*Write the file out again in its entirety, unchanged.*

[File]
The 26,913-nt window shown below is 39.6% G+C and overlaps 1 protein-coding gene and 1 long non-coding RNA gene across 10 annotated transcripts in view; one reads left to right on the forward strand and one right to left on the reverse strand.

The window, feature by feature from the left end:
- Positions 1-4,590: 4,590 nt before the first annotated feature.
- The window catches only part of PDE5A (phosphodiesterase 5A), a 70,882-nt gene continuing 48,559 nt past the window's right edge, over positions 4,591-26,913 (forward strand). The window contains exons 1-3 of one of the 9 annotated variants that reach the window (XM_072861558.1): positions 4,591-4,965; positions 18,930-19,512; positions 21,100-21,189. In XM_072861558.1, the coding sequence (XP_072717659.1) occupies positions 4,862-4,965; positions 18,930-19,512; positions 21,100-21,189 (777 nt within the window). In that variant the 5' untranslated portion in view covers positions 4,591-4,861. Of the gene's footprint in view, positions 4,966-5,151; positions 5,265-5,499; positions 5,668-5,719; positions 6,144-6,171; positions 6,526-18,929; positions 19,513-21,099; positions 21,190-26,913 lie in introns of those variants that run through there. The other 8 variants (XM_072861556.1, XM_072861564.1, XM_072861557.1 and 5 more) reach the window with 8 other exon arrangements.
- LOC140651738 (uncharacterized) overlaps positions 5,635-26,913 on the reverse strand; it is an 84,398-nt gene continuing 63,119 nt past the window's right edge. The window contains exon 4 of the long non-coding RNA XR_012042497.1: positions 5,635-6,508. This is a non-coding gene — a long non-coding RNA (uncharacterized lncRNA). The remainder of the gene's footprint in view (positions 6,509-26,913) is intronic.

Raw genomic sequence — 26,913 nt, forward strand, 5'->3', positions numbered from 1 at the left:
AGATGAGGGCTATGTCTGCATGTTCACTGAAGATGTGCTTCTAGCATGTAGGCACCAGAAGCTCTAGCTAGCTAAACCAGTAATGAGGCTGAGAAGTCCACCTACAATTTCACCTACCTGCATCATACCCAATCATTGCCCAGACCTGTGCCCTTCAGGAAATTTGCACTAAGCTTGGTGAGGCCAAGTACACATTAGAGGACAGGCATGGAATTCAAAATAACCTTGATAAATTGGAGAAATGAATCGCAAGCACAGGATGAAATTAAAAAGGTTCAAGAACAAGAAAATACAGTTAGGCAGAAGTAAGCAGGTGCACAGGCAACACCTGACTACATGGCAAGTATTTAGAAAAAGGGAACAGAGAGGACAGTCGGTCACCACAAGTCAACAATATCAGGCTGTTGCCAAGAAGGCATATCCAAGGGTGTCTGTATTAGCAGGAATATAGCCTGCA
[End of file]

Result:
The 26,913-nt window shown below is 39.6% G+C and overlaps 1 protein-coding gene and 1 long non-coding RNA gene across 10 annotated transcripts in view; one reads left to right on the forward strand and one right to left on the reverse strand.

The window, feature by feature from the left end:
- Positions 1-4,590: 4,590 nt before the first annotated feature.
- The window catches only part of PDE5A (phosphodiesterase 5A), a 70,882-nt gene continuing 48,559 nt past the window's right edge, over positions 4,591-26,913 (forward strand). The window contains exons 1-3 of one of the 9 annotated variants that reach the window (XM_072861558.1): positions 4,591-4,965; positions 18,930-19,512; positions 21,100-21,189. In XM_072861558.1, the coding sequence (XP_072717659.1) occupies positions 4,862-4,965; positions 18,930-19,512; positions 21,100-21,189 (777 nt within the window). In that variant the 5' untranslated portion in view covers positions 4,591-4,861. Of the gene's footprint in view, positions 4,966-5,151; positions 5,265-5,499; positions 5,668-5,719; positions 6,144-6,171; positions 6,526-18,929; positions 19,513-21,099; positions 21,190-26,913 lie in introns of those variants that run through there. The other 8 variants (XM_072861556.1, XM_072861564.1, XM_072861557.1 and 5 more) reach the window with 8 other exon arrangements.
- LOC140651738 (uncharacterized) overlaps positions 5,635-26,913 on the reverse strand; it is an 84,398-nt gene continuing 63,119 nt past the window's right edge. The window contains exon 4 of the long non-coding RNA XR_012042497.1: positions 5,635-6,508. This is a non-coding gene — a long non-coding RNA (uncharacterized lncRNA). The remainder of the gene's footprint in view (positions 6,509-26,913) is intronic.

Raw genomic sequence — 26,913 nt, forward strand, 5'->3', positions numbered from 1 at the left:
AGATGAGGGCTATGTCTGCATGTTCACTGAAGATGTGCTTCTAGCATGTAGGCACCAGAAGCTCTAGCTAGCTAAACCAGTAATGAGGCTGAGAAGTCCACCTACAATTTCACCTACCTGCATCATACCCAATCATTGCCCAGACCTGTGCCCTTCAGGAAATTTGCACTAAGCTTGGTGAGGCCAAGTACACATTAGAGGACAGGCATGGAATTCAAAATAACCTTGATAAATTGGAGAAATGAATCGCAAGCACAGGATGAAATTAAAAAGGTTCAAGAACAAGAAAATACAGTTAGGCAGAAGTAAGCAGGTGCACAGGCAACACCTGACTACATGGCAAGTATTTAGAAAAAGGGAACAGAGAGGACAGTCGGTCACCACAAGTCAACAATATCAGGCTGTTGCCAAGAAGGCATATCCAAGGGTGTCTGTATTAGCAGGAATATAGCCTGCA